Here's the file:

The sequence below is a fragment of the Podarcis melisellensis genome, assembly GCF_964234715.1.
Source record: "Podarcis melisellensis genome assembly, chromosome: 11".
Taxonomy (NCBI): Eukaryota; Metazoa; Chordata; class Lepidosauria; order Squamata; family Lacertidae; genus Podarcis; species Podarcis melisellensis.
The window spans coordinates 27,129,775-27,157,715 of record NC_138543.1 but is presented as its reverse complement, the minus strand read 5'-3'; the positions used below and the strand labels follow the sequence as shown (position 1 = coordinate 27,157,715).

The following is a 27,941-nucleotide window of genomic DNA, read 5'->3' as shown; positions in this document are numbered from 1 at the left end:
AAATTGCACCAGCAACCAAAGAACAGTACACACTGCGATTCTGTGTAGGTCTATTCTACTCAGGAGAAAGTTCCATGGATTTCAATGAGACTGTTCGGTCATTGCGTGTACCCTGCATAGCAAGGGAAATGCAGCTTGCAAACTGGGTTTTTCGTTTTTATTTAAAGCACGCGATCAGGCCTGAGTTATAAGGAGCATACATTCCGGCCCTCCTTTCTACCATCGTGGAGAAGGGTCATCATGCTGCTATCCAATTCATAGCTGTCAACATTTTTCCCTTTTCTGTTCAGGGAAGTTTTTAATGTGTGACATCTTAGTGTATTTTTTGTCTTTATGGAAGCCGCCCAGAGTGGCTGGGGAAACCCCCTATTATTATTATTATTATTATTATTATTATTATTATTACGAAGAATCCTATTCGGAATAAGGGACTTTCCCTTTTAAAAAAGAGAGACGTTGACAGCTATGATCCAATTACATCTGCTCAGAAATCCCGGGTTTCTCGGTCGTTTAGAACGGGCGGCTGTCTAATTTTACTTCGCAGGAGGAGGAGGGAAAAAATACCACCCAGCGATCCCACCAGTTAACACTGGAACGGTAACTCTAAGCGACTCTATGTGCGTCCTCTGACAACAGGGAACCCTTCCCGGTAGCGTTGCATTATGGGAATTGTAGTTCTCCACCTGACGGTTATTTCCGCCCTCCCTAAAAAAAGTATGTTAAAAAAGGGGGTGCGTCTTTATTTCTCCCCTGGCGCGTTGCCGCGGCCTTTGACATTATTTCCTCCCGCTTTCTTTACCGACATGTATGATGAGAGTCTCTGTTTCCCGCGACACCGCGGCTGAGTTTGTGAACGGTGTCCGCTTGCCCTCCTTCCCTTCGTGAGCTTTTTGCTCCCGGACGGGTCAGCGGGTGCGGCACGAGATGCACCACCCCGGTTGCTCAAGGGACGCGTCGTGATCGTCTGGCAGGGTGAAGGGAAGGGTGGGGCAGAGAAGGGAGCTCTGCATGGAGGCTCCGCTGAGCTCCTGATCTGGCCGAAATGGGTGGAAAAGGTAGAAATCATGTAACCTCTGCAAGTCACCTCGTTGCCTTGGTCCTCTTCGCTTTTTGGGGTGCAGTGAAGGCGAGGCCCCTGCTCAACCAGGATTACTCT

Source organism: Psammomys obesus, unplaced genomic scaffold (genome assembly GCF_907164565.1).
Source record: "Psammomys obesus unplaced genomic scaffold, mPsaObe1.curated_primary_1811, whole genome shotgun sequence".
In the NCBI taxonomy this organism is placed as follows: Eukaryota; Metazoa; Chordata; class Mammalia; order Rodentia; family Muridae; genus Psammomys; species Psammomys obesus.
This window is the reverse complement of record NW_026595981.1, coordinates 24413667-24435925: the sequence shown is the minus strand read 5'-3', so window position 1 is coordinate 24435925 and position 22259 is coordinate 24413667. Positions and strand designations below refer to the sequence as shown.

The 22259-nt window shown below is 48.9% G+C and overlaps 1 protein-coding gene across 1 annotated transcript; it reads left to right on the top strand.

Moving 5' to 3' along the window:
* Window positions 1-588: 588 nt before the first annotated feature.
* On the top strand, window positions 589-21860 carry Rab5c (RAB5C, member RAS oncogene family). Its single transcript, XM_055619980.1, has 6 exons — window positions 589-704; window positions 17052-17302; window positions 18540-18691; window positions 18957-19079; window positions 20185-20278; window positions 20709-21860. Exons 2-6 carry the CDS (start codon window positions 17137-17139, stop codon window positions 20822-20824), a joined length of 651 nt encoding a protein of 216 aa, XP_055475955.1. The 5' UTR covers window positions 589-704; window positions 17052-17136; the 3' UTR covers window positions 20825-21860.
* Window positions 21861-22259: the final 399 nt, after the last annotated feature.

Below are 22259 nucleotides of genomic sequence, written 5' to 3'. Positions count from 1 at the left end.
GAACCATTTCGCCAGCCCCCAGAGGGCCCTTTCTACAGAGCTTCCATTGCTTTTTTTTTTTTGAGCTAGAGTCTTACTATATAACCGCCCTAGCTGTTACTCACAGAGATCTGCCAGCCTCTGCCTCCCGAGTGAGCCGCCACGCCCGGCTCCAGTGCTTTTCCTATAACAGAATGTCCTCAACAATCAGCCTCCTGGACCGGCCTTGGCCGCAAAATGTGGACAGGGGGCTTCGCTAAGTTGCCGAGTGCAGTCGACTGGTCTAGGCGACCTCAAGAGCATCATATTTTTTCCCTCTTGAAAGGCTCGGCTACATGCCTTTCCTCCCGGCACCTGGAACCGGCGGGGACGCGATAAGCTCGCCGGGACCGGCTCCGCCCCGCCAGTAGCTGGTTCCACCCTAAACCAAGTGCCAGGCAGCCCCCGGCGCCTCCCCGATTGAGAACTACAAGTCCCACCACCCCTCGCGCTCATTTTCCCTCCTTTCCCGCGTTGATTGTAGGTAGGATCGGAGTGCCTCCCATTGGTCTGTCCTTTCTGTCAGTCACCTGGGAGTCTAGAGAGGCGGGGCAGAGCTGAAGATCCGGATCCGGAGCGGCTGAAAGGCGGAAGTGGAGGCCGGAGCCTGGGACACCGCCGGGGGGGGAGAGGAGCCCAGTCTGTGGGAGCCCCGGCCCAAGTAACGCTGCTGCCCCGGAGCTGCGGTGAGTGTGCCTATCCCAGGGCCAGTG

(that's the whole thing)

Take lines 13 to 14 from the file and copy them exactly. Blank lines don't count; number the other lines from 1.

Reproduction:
* Window positions 1-588: 588 nt before the first annotated feature.
* On the top strand, window positions 589-21860 carry Rab5c (RAB5C, member RAS oncogene family). Its single transcript, XM_055619980.1, has 6 exons — window positions 589-704; window positions 17052-17302; window positions 18540-18691; window positions 18957-19079; window positions 20185-20278; window positions 20709-21860. Exons 2-6 carry the CDS (start codon window positions 17137-17139, stop codon window positions 20822-20824), a joined length of 651 nt encoding a protein of 216 aa, XP_055475955.1. The 5' UTR covers window positions 589-704; window positions 17052-17136; the 3' UTR covers window positions 20825-21860.